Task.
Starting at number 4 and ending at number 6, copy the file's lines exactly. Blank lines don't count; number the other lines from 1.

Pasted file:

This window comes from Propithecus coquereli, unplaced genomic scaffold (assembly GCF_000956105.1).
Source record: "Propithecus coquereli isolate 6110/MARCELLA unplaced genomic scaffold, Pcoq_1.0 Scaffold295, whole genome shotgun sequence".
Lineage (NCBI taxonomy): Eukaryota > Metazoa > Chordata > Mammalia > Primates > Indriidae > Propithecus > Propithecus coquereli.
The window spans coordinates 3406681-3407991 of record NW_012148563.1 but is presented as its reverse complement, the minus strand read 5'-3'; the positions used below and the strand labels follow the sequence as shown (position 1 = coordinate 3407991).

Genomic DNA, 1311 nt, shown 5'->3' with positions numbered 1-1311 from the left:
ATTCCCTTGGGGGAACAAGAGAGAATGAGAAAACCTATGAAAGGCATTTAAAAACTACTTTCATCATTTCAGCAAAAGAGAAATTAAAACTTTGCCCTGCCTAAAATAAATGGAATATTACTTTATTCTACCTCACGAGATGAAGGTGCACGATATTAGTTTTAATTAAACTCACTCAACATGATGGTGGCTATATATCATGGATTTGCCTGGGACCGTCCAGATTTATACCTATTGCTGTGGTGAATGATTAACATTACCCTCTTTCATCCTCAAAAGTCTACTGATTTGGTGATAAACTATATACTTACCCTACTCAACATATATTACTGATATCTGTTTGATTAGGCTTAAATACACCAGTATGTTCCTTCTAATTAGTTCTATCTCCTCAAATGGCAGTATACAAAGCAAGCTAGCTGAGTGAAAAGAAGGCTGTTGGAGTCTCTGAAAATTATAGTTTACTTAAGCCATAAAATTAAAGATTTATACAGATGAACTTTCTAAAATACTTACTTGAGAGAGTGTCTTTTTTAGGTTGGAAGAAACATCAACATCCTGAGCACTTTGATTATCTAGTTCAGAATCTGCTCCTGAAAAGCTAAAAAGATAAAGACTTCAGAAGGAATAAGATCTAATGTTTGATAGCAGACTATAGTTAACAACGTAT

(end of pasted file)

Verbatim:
The window spans coordinates 3406681-3407991 of record NW_012148563.1 but is presented as its reverse complement, the minus strand read 5'-3'; the positions used below and the strand labels follow the sequence as shown (position 1 = coordinate 3407991).

Genomic DNA, 1311 nt, shown 5'->3' with positions numbered 1-1311 from the left:
ATTCCCTTGGGGGAACAAGAGAGAATGAGAAAACCTATGAAAGGCATTTAAAAACTACTTTCATCATTTCAGCAAAAGAGAAATTAAAACTTTGCCCTGCCTAAAATAAATGGAATATTACTTTATTCTACCTCACGAGATGAAGGTGCACGATATTAGTTTTAATTAAACTCACTCAACATGATGGTGGCTATATATCATGGATTTGCCTGGGACCGTCCAGATTTATACCTATTGCTGTGGTGAATGATTAACATTACCCTCTTTCATCCTCAAAAGTCTACTGATTTGGTGATAAACTATATACTTACCCTACTCAACATATATTACTGATATCTGTTTGATTAGGCTTAAATACACCAGTATGTTCCTTCTAATTAGTTCTATCTCCTCAAATGGCAGTATACAAAGCAAGCTAGCTGAGTGAAAAGAAGGCTGTTGGAGTCTCTGAAAATTATAGTTTACTTAAGCCATAAAATTAAAGATTTATACAGATGAACTTTCTAAAATACTTACTTGAGAGAGTGTCTTTTTTAGGTTGGAAGAAACATCAACATCCTGAGCACTTTGATTATCTAGTTCAGAATCTGCTCCTGAAAAGCTAAAAAGATAAAGACTTCAGAAGGAATAAGATCTAATGTTTGATAGCAGACTATAGTTAACAACGTAT